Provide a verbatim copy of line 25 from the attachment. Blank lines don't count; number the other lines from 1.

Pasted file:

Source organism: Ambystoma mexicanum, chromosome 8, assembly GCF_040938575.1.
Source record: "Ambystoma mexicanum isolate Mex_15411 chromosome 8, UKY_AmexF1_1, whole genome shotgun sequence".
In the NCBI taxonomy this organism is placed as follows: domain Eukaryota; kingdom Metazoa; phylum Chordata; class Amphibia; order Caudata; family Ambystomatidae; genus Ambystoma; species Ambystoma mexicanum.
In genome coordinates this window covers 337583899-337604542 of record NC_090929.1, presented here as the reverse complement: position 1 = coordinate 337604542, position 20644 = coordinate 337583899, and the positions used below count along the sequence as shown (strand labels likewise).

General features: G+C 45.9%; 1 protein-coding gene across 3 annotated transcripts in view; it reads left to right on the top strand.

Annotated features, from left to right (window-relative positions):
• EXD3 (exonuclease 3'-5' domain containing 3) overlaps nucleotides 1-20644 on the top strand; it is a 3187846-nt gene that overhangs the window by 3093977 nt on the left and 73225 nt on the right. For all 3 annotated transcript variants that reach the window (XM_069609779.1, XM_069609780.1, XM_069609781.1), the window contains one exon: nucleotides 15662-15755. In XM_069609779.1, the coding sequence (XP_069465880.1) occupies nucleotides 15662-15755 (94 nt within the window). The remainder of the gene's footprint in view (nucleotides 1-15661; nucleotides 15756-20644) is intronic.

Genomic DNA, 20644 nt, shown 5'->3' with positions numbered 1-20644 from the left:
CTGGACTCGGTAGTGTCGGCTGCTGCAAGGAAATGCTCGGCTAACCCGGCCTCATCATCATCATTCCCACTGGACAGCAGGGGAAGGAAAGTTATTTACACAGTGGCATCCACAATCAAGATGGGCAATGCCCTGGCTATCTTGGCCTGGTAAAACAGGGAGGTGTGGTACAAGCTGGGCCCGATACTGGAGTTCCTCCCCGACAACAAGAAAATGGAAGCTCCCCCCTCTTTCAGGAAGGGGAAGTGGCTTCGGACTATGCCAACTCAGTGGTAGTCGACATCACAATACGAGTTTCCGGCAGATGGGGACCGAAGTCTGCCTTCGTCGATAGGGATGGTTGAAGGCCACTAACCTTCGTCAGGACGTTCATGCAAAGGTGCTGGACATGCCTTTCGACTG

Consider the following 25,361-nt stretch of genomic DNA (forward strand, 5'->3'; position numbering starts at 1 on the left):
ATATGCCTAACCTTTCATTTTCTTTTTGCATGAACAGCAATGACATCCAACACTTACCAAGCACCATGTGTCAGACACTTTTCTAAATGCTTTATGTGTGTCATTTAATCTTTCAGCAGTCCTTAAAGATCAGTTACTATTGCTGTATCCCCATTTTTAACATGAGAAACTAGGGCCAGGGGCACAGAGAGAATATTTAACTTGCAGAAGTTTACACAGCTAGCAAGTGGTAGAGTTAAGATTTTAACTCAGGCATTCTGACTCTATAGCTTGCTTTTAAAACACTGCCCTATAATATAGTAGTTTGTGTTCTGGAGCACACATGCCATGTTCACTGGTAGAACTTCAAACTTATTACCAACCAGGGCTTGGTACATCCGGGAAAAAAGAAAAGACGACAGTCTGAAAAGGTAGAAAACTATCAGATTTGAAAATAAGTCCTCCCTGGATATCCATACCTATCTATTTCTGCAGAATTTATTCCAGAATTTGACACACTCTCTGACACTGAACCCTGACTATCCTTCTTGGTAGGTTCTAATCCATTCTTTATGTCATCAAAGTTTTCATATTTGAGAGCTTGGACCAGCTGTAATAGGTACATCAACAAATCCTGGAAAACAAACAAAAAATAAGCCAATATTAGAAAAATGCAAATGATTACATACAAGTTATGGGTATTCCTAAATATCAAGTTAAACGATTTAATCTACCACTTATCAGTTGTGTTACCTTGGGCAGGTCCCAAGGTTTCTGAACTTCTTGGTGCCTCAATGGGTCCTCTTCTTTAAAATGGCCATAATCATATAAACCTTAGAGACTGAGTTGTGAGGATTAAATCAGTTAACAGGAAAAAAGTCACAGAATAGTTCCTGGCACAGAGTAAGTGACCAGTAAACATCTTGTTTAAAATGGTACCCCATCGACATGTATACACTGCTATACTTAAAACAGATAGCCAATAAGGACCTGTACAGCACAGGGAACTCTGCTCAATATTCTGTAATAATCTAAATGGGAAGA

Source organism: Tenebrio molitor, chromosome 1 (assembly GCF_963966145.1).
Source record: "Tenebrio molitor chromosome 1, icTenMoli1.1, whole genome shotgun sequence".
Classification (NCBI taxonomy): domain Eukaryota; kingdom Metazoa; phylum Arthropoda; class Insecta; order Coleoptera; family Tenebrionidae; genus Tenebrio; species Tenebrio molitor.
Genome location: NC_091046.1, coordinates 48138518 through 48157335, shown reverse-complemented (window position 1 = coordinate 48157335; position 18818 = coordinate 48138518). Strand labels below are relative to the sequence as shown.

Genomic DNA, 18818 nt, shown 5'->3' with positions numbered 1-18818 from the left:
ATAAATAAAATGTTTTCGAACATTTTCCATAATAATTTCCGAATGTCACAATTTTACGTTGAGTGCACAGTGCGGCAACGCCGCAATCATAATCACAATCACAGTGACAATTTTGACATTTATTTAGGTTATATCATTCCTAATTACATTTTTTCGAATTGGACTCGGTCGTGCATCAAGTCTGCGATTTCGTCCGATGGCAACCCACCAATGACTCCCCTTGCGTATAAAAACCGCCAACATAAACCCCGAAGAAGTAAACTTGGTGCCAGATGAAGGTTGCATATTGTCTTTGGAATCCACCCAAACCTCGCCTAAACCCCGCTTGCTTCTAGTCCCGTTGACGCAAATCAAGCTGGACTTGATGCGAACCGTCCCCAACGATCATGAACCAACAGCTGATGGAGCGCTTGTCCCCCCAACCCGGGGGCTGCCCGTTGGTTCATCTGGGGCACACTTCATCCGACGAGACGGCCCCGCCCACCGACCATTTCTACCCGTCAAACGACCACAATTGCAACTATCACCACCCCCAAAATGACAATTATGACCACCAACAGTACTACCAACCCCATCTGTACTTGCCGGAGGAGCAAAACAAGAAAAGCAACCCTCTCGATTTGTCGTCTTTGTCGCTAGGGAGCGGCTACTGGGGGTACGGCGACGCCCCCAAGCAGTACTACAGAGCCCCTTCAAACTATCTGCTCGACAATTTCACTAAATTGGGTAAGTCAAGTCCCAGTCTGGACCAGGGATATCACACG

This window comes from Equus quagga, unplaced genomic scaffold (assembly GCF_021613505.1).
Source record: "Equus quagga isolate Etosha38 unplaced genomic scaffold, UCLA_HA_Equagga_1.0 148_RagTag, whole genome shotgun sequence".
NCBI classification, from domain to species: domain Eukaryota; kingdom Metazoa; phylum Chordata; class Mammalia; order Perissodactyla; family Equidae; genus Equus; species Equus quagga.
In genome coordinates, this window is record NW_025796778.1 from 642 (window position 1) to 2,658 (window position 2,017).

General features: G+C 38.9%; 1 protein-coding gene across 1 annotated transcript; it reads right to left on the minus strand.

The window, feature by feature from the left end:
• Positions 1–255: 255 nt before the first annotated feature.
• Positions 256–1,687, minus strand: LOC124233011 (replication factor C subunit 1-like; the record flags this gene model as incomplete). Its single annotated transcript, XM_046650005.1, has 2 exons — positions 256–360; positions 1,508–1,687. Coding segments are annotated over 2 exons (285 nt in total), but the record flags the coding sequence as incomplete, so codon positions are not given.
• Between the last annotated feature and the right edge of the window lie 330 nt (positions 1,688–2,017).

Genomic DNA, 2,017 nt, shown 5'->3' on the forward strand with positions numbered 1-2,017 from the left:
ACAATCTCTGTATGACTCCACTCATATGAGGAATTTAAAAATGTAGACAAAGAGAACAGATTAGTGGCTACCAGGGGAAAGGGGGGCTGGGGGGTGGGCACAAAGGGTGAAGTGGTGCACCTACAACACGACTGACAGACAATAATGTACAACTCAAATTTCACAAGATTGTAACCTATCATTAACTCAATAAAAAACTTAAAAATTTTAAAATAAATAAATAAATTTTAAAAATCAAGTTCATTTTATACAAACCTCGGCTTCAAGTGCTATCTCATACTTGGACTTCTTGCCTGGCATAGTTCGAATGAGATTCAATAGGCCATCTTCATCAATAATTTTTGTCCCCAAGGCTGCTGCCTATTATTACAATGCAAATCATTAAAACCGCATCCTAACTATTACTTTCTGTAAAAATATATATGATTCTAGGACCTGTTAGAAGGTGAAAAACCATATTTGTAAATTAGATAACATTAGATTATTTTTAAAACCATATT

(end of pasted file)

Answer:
• Positions 256–1,687, minus strand: LOC124233011 (replication factor C subunit 1-like; the record flags this gene model as incomplete). Its single annotated transcript, XM_046650005.1, has 2 exons — positions 256–360; positions 1,508–1,687. Coding segments are annotated over 2 exons (285 nt in total), but the record flags the coding sequence as incomplete, so codon positions are not given.